Ted to Jeff - April 3rd, 2014

Dear Mr. Lees,

Thanks for your letter dated 3/14/14, which I received on 3/24/14. ...


Ted to Jeff - September 28th, 2014

Dear Jeff,

Thanks for your letter of 9/6/14, which I received on 9/17/14. I'm sorry I haven't answered sooner, but problems continually come up here ...

I agree with you about e-books, and for the same reason: It is scary that the companies that offer e-books can rewrite them at will. But there's more: If the publisher of an e-book goes out of business or simply decides to delete the book it just disappears, whereas a book printed on good paper will last for centuries. Also (though this is less important), e-books don't give the page numbers of the corresponding printed book, which creates a problem if a user of an e-book and a user of the printed version want to cite particular passages to one another. The publisher of Tech Slavery, Adam Parfrey, published the e-version without my permission. Parfrey is now publishing T.S. on an expired contract, and Julie and I have been exploring the possibilities for legally forcing Parfrey either to stop publication altogether or to negotiate a new contract that will bar e-books. Julie can give you up-to-date information on that, which I don't yet have.

You mention that nearly all the libraries you've contacted say they seldom purchase self-published books. A man named Bradley Hall with whom Julie & I have had some contact wrote to me on 3/8/12 and 5/1/12: "They [CreateSpace] offer expanded distribution for $25. That means the book will be ... available for libraries." "... the Expanded Distribution fee makes the book available to a group called Baker & Taylor who deal with sellingn books to libraries." Questions to which it would be good to have answers: If the Expanded Distribution fee is paid, can it safely be assumed that Baker & Taylor will put the book on their list? Do libraries often buy CreateSpace books from the Baker & Taylor list?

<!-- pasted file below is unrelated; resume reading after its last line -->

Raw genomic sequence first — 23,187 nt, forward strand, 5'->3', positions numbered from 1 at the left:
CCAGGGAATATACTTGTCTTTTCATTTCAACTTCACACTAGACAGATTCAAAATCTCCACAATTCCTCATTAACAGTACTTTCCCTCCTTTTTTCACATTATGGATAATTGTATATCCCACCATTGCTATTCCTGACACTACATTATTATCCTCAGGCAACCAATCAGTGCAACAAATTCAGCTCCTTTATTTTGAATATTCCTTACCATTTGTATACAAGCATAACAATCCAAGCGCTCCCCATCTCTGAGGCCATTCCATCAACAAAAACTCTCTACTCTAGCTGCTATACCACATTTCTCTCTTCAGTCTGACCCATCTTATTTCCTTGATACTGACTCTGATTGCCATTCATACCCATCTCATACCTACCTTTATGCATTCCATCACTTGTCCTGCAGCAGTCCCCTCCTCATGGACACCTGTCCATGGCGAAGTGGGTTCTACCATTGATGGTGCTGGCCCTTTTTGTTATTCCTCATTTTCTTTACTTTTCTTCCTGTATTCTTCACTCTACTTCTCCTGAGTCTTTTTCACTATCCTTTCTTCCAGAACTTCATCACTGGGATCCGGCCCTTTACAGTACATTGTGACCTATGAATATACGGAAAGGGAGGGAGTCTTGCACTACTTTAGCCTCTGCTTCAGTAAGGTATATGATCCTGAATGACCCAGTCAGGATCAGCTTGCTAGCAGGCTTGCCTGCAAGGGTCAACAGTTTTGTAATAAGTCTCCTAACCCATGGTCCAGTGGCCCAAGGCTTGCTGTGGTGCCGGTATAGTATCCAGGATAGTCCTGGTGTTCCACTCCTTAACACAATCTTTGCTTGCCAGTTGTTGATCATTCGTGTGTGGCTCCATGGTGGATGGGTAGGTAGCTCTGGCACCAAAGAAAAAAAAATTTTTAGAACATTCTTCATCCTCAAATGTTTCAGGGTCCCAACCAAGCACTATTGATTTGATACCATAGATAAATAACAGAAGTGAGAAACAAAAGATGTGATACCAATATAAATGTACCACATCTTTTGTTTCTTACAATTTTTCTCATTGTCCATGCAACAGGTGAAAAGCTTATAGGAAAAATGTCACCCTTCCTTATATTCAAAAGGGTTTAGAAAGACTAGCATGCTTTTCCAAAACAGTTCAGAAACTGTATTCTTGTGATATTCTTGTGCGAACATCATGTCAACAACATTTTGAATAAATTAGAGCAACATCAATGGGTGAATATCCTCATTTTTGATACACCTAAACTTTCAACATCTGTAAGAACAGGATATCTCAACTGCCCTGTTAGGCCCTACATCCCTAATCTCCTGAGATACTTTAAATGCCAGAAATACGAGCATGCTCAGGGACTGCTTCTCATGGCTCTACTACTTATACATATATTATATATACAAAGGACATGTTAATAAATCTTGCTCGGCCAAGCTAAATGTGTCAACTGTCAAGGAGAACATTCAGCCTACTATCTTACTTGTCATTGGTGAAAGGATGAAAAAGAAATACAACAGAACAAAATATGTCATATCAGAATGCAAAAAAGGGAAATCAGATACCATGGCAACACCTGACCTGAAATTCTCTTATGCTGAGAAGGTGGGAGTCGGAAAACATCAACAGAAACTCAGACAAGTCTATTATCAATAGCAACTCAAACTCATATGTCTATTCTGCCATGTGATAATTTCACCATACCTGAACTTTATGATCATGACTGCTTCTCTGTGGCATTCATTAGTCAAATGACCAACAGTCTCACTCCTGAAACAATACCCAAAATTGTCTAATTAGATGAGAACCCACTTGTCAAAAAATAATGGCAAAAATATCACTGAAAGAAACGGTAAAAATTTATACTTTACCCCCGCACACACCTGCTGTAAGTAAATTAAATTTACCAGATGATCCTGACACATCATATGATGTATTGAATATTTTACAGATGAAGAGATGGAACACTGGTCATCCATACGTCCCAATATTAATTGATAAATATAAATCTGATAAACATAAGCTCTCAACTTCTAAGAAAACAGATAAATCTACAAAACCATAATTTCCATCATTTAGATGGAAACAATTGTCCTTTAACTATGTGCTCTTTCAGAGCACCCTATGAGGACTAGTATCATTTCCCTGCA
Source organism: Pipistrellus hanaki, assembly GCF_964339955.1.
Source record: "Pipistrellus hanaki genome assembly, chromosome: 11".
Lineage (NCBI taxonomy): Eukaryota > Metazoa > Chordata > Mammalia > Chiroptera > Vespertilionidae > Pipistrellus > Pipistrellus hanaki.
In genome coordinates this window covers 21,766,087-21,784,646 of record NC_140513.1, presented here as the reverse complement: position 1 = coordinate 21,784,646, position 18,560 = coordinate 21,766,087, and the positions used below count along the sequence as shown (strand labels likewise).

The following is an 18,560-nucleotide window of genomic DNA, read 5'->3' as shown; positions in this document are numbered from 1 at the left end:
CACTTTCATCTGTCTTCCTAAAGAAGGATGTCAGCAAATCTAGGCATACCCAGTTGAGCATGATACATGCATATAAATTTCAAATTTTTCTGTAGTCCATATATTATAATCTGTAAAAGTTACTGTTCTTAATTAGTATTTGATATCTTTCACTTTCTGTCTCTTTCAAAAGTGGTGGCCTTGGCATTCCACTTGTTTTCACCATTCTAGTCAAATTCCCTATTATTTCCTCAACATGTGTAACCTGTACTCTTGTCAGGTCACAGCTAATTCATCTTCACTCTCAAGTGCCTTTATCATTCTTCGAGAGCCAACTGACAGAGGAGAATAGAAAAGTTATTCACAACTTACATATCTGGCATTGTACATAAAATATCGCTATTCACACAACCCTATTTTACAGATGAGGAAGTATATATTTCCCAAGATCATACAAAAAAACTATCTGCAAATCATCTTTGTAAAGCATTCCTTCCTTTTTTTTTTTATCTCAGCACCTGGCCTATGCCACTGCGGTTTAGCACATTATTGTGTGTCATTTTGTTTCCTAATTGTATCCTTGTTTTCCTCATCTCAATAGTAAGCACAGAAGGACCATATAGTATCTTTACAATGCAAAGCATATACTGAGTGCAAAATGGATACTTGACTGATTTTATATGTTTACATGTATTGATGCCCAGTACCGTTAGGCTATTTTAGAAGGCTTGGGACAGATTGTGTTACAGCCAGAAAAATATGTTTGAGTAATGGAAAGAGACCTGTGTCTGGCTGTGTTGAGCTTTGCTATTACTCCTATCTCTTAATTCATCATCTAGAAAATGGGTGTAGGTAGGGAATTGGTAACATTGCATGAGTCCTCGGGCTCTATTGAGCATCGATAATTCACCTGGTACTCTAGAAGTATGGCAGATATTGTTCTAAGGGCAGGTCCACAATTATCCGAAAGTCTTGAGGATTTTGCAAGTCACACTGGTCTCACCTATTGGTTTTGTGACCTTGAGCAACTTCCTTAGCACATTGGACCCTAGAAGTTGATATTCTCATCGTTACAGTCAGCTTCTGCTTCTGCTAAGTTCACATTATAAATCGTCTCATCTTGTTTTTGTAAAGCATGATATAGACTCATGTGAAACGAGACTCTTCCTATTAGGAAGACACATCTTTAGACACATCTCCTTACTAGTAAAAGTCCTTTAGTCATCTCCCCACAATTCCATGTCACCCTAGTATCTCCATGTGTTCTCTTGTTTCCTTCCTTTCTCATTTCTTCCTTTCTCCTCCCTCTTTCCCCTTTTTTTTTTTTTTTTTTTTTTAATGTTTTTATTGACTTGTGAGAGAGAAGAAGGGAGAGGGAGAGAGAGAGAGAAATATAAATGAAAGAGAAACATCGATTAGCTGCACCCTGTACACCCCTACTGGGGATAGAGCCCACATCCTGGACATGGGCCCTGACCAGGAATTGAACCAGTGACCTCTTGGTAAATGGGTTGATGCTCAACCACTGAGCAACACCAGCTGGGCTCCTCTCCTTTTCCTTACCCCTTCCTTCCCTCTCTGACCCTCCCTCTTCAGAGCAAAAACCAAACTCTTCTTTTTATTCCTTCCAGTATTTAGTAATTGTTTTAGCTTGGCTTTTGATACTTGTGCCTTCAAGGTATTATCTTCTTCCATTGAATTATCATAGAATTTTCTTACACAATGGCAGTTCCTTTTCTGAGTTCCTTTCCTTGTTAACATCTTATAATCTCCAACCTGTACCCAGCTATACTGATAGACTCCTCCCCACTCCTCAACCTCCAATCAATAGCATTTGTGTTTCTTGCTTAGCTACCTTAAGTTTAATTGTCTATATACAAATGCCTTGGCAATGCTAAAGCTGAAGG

1. The Idea of a Facebook page. You mention that you would be pleased to see Facebook eradicated from our society. Well I'd be pleased to see all computers eradicated, and that would be the end of Facebook, too. But since all this stuff does exist, we can't afford not to use it if and when it's to our advantage to use it. SO I wouldn't exclude a facebook page if you, Susan & Julie all agree that it would be useful. But I know hardly anything about Facebook and I have no idea what should be put on it, so I'll let you, Susan, and Julie{1} figure that out. But two things: (i) Before you put anything on the Facebook page, please send it to me so that I'll have a chance to object to anything I think is inappropriate; and (ii) please don't include an "author bio". In fact you should say as little as possible about the author, because the focus should be on the subject of the book and not on the author.

  2. To answer your question, the title of the book is "Anti-Tech Revolution: Why and How."

  3. As regards other ideas for marketing the book, I've corresponded for well over ten years with a man named Erik Schlimmer, erikschlimmer@gmail.com

(This address is a few years old; I hope it's still good.) Several years ago Schlimmer (who prefers to be called "Schlimmer", not "Erik") published a guide to hiking trails with McGraw-Hills. He found McGraw-Hill treated him unfairly, perhaps dishonestly, so he said he was going to self-publish his second ...

Mr. Take will need to confirm his findings by questioning people at other environemntal gatherings, and even if his findings are confirmed in Australia it won't necessarily follow that htey will hold true in the U.S. We would need to talk with environmentalists in this country.

But the point here is that before we organize a rally we should try to collect this type of information about the class of people whom we hope to attract to the rally.

Mur. Tuke, by the way, wrote me that he was going to attend another environmentalist demonstration and talk to people there. If you like, you can email him,


and ask him for his findings.{2} If information has to be relayed through me there are excessive delays due to the slowness of my mail, so it's much more efficient if people communicate with each other directly.

That will have to suffice for the present letter. I could say more, but time is always limited.

Wishing all the best to you & your family,



Ted to Jeff - December 22nd, 2014

... Notice that the letter took 25 days to reach me, from the date when it was mailed. For over a year now my mail has been subject to unreasonable delays ...

... Speaking of money, it must have cost you something to make phone calls to 100 different libraries and to buy a copy of Tech Slavery for one library ...

... Let's say that roughly one fourth of the U.S. libraries that have Tech Slavery in some form have it in the form of hard copies. So sixty-odd libraries in the U.S. Not bad ...